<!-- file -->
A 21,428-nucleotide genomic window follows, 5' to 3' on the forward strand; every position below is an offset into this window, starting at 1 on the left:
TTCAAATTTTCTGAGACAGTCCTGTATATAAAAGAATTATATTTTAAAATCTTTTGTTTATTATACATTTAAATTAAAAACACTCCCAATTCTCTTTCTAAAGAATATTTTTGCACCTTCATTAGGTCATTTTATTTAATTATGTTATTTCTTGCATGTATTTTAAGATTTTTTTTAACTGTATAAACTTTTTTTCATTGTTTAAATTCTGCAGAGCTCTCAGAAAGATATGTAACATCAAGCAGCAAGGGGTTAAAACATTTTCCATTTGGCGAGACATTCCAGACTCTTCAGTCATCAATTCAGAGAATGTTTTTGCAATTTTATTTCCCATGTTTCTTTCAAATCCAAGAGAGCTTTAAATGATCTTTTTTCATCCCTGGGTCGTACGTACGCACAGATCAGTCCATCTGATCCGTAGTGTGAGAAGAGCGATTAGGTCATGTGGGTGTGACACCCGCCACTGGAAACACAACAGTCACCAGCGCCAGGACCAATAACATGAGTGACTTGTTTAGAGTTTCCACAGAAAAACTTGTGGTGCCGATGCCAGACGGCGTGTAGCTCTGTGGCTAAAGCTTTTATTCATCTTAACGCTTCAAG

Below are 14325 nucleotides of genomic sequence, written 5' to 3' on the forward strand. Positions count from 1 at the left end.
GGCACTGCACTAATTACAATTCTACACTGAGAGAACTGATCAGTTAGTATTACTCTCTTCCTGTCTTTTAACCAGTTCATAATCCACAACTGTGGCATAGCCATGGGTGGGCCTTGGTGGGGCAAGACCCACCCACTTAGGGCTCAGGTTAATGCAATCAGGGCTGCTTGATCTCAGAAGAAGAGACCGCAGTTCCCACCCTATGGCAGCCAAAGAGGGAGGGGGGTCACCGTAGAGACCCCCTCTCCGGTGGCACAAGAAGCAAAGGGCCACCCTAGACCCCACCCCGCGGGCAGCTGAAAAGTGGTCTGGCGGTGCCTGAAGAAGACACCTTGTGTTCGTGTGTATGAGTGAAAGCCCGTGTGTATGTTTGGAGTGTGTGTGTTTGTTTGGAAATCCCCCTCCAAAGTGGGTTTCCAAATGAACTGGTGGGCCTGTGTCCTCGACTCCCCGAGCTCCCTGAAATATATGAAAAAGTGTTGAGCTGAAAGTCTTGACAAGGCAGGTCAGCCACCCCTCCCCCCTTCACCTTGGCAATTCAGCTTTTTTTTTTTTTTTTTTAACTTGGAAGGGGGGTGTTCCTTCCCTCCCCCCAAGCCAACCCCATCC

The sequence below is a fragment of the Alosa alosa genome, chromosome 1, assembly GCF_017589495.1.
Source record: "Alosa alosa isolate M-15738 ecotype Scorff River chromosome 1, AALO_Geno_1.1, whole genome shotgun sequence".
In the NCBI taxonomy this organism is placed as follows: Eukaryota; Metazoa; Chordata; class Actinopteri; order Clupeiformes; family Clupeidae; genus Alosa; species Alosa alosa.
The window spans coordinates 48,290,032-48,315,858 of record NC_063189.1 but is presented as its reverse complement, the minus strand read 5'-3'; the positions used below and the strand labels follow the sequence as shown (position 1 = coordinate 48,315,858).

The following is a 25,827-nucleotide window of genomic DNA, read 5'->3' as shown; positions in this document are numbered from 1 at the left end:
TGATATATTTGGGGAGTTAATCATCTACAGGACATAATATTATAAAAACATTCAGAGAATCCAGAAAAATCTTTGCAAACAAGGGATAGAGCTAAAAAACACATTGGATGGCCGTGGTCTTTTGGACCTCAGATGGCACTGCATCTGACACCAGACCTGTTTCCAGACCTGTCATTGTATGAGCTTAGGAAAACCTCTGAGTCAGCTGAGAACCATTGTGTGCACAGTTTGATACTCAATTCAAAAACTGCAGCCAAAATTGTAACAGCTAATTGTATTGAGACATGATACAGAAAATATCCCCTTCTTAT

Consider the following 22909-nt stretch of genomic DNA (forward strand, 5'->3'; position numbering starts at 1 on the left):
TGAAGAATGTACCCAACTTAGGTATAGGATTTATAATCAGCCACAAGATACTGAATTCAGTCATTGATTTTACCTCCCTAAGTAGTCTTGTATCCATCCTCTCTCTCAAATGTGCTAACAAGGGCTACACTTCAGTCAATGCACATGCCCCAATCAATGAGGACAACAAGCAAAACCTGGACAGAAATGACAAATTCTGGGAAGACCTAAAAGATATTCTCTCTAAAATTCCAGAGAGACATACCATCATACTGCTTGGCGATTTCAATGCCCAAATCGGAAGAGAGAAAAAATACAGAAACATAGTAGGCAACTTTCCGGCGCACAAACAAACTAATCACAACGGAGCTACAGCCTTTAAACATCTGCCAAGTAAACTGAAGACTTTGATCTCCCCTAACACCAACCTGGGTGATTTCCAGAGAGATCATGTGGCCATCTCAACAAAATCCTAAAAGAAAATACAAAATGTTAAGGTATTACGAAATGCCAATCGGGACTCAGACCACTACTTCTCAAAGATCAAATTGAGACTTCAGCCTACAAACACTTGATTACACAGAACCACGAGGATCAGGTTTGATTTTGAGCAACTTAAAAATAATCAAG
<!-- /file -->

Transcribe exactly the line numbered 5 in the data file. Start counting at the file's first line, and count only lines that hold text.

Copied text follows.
The sequence below is a fragment of the Alosa alosa genome, chromosome 1, assembly GCF_017589495.1.